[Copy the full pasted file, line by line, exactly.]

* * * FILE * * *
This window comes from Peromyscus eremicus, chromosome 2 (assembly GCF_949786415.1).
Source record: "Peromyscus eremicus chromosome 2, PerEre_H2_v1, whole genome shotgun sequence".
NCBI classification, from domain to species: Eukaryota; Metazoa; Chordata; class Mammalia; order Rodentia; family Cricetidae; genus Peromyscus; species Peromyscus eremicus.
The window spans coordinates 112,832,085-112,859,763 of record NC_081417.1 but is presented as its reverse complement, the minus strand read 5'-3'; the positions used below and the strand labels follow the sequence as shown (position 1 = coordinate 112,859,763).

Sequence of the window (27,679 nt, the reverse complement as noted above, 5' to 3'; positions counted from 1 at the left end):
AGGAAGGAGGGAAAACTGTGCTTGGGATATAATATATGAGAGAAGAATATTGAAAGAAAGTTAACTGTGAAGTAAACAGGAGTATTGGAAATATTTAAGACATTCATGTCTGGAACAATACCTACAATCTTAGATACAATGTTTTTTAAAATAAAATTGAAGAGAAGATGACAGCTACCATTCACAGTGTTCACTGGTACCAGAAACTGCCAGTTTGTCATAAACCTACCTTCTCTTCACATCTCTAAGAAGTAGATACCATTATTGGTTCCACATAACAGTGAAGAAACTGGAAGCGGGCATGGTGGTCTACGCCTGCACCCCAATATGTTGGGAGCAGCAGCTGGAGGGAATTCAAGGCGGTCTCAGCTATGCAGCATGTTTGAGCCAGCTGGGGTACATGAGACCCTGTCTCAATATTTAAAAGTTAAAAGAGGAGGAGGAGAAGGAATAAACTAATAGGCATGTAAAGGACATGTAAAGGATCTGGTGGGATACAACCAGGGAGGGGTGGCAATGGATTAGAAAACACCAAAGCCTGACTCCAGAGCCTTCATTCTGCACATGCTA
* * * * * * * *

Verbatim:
This window comes from Peromyscus eremicus, chromosome 2 (assembly GCF_949786415.1).
Source record: "Peromyscus eremicus chromosome 2, PerEre_H2_v1, whole genome shotgun sequence".
NCBI classification, from domain to species: Eukaryota; Metazoa; Chordata; class Mammalia; order Rodentia; family Cricetidae; genus Peromyscus; species Peromyscus eremicus.
The window spans coordinates 112,832,085-112,859,763 of record NC_081417.1 but is presented as its reverse complement, the minus strand read 5'-3'; the positions used below and the strand labels follow the sequence as shown (position 1 = coordinate 112,859,763).

Sequence of the window (27,679 nt, the reverse complement as noted above, 5' to 3'; positions counted from 1 at the left end):
AGGAAGGAGGGAAAACTGTGCTTGGGATATAATATATGAGAGAAGAATATTGAAAGAAAGTTAACTGTGAAGTAAACAGGAGTATTGGAAATATTTAAGACATTCATGTCTGGAACAATACCTACAATCTTAGATACAATGTTTTTTAAAATAAAATTGAAGAGAAGATGACAGCTACCATTCACAGTGTTCACTGGTACCAGAAACTGCCAGTTTGTCATAAACCTACCTTCTCTTCACATCTCTAAGAAGTAGATACCATTATTGGTTCCACATAACAGTGAAGAAACTGGAAGCGGGCATGGTGGTCTACGCCTGCACCCCAATATGTTGGGAGCAGCAGCTGGAGGGAATTCAAGGCGGTCTCAGCTATGCAGCATGTTTGAGCCAGCTGGGGTACATGAGACCCTGTCTCAATATTTAAAAGTTAAAAGAGGAGGAGGAGAAGGAATAAACTAATAGGCATGTAAAGGACATGTAAAGGATCTGGTGGGATACAACCAGGGAGGGGTGGCAATGGATTAGAAAACACCAAAGCCTGACTCCAGAGCCTTCATTCTGCACATGCTA